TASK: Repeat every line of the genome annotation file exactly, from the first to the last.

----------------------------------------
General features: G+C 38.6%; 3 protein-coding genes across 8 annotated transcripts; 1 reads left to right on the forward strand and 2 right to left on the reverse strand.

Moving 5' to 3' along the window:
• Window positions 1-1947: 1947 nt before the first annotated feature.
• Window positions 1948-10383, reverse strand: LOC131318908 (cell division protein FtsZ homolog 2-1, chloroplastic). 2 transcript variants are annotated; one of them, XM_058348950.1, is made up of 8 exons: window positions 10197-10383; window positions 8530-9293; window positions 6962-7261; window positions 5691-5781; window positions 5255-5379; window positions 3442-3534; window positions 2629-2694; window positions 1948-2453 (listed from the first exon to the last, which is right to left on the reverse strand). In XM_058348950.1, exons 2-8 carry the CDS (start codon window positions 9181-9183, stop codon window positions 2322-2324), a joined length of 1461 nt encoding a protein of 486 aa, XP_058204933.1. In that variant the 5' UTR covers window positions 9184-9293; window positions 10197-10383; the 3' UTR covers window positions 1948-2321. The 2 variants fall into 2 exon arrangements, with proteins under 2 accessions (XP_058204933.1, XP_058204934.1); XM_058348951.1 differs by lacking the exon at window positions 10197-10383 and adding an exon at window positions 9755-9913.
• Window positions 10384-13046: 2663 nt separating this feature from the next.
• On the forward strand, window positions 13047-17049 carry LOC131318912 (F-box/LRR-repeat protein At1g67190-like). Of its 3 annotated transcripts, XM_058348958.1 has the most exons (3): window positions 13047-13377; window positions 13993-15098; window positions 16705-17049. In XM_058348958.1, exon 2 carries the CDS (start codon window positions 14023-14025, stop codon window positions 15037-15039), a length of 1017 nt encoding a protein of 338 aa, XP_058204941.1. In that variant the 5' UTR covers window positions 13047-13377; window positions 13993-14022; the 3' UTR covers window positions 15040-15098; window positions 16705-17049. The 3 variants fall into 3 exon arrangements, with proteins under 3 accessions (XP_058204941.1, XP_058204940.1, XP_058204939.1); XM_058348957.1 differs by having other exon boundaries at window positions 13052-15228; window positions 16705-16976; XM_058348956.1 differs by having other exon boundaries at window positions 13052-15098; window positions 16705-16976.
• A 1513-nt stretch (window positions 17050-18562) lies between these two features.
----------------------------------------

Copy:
General features: G+C 38.6%; 3 protein-coding genes across 8 annotated transcripts; 1 reads left to right on the forward strand and 2 right to left on the reverse strand.

Moving 5' to 3' along the window:
• Window positions 1-1947: 1947 nt before the first annotated feature.
• Window positions 1948-10383, reverse strand: LOC131318908 (cell division protein FtsZ homolog 2-1, chloroplastic). 2 transcript variants are annotated; one of them, XM_058348950.1, is made up of 8 exons: window positions 10197-10383; window positions 8530-9293; window positions 6962-7261; window positions 5691-5781; window positions 5255-5379; window positions 3442-3534; window positions 2629-2694; window positions 1948-2453 (listed from the first exon to the last, which is right to left on the reverse strand). In XM_058348950.1, exons 2-8 carry the CDS (start codon window positions 9181-9183, stop codon window positions 2322-2324), a joined length of 1461 nt encoding a protein of 486 aa, XP_058204933.1. In that variant the 5' UTR covers window positions 9184-9293; window positions 10197-10383; the 3' UTR covers window positions 1948-2321. The 2 variants fall into 2 exon arrangements, with proteins under 2 accessions (XP_058204933.1, XP_058204934.1); XM_058348951.1 differs by lacking the exon at window positions 10197-10383 and adding an exon at window positions 9755-9913.
• Window positions 10384-13046: 2663 nt separating this feature from the next.
• On the forward strand, window positions 13047-17049 carry LOC131318912 (F-box/LRR-repeat protein At1g67190-like). Of its 3 annotated transcripts, XM_058348958.1 has the most exons (3): window positions 13047-13377; window positions 13993-15098; window positions 16705-17049. In XM_058348958.1, exon 2 carries the CDS (start codon window positions 14023-14025, stop codon window positions 15037-15039), a length of 1017 nt encoding a protein of 338 aa, XP_058204941.1. In that variant the 5' UTR covers window positions 13047-13377; window positions 13993-14022; the 3' UTR covers window positions 15040-15098; window positions 16705-17049. The 3 variants fall into 3 exon arrangements, with proteins under 3 accessions (XP_058204941.1, XP_058204940.1, XP_058204939.1); XM_058348957.1 differs by having other exon boundaries at window positions 13052-15228; window positions 16705-16976; XM_058348956.1 differs by having other exon boundaries at window positions 13052-15098; window positions 16705-16976.
• A 1513-nt stretch (window positions 17050-18562) lies between these two features.